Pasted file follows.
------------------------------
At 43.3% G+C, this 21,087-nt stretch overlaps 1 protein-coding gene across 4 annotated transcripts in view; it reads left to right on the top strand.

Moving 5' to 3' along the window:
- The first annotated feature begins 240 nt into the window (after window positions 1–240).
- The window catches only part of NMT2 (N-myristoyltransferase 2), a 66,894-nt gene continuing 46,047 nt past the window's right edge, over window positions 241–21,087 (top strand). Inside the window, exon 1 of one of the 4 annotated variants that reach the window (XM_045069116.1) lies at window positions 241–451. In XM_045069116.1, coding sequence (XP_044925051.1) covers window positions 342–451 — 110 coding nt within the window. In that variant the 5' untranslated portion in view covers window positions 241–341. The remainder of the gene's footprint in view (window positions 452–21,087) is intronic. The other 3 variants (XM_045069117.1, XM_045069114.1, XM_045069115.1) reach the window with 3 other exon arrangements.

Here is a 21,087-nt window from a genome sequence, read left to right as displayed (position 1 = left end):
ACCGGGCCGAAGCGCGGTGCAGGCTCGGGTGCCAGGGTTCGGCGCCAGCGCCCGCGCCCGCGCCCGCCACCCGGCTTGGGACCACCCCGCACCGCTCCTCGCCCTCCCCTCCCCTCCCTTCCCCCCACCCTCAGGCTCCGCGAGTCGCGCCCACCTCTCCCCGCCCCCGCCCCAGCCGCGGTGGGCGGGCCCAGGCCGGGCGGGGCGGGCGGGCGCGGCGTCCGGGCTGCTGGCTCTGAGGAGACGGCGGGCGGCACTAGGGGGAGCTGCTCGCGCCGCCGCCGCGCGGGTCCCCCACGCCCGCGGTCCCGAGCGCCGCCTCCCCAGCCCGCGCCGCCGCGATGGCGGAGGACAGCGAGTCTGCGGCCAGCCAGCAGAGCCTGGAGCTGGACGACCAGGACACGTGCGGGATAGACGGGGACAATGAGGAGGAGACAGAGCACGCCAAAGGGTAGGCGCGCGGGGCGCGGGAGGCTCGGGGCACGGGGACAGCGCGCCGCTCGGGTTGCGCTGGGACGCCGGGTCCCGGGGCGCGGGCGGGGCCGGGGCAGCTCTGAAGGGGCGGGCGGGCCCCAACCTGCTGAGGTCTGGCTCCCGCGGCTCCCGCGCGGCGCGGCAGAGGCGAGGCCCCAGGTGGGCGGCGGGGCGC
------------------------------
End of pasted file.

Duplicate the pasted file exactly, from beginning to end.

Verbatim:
At 43.3% G+C, this 21,087-nt stretch overlaps 1 protein-coding gene across 4 annotated transcripts in view; it reads left to right on the top strand.

Moving 5' to 3' along the window:
- The first annotated feature begins 240 nt into the window (after window positions 1–240).
- The window catches only part of NMT2 (N-myristoyltransferase 2), a 66,894-nt gene continuing 46,047 nt past the window's right edge, over window positions 241–21,087 (top strand). Inside the window, exon 1 of one of the 4 annotated variants that reach the window (XM_045069116.1) lies at window positions 241–451. In XM_045069116.1, coding sequence (XP_044925051.1) covers window positions 342–451 — 110 coding nt within the window. In that variant the 5' untranslated portion in view covers window positions 241–341. The remainder of the gene's footprint in view (window positions 452–21,087) is intronic. The other 3 variants (XM_045069117.1, XM_045069114.1, XM_045069115.1) reach the window with 3 other exon arrangements.

Here is a 21,087-nt window from a genome sequence, read left to right as displayed (position 1 = left end):
ACCGGGCCGAAGCGCGGTGCAGGCTCGGGTGCCAGGGTTCGGCGCCAGCGCCCGCGCCCGCGCCCGCCACCCGGCTTGGGACCACCCCGCACCGCTCCTCGCCCTCCCCTCCCCTCCCTTCCCCCCACCCTCAGGCTCCGCGAGTCGCGCCCACCTCTCCCCGCCCCCGCCCCAGCCGCGGTGGGCGGGCCCAGGCCGGGCGGGGCGGGCGGGCGCGGCGTCCGGGCTGCTGGCTCTGAGGAGACGGCGGGCGGCACTAGGGGGAGCTGCTCGCGCCGCCGCCGCGCGGGTCCCCCACGCCCGCGGTCCCGAGCGCCGCCTCCCCAGCCCGCGCCGCCGCGATGGCGGAGGACAGCGAGTCTGCGGCCAGCCAGCAGAGCCTGGAGCTGGACGACCAGGACACGTGCGGGATAGACGGGGACAATGAGGAGGAGACAGAGCACGCCAAAGGGTAGGCGCGCGGGGCGCGGGAGGCTCGGGGCACGGGGACAGCGCGCCGCTCGGGTTGCGCTGGGACGCCGGGTCCCGGGGCGCGGGCGGGGCCGGGGCAGCTCTGAAGGGGCGGGCGGGCCCCAACCTGCTGAGGTCTGGCTCCCGCGGCTCCCGCGCGGCGCGGCAGAGGCGAGGCCCCAGGTGGGCGGCGGGGCGC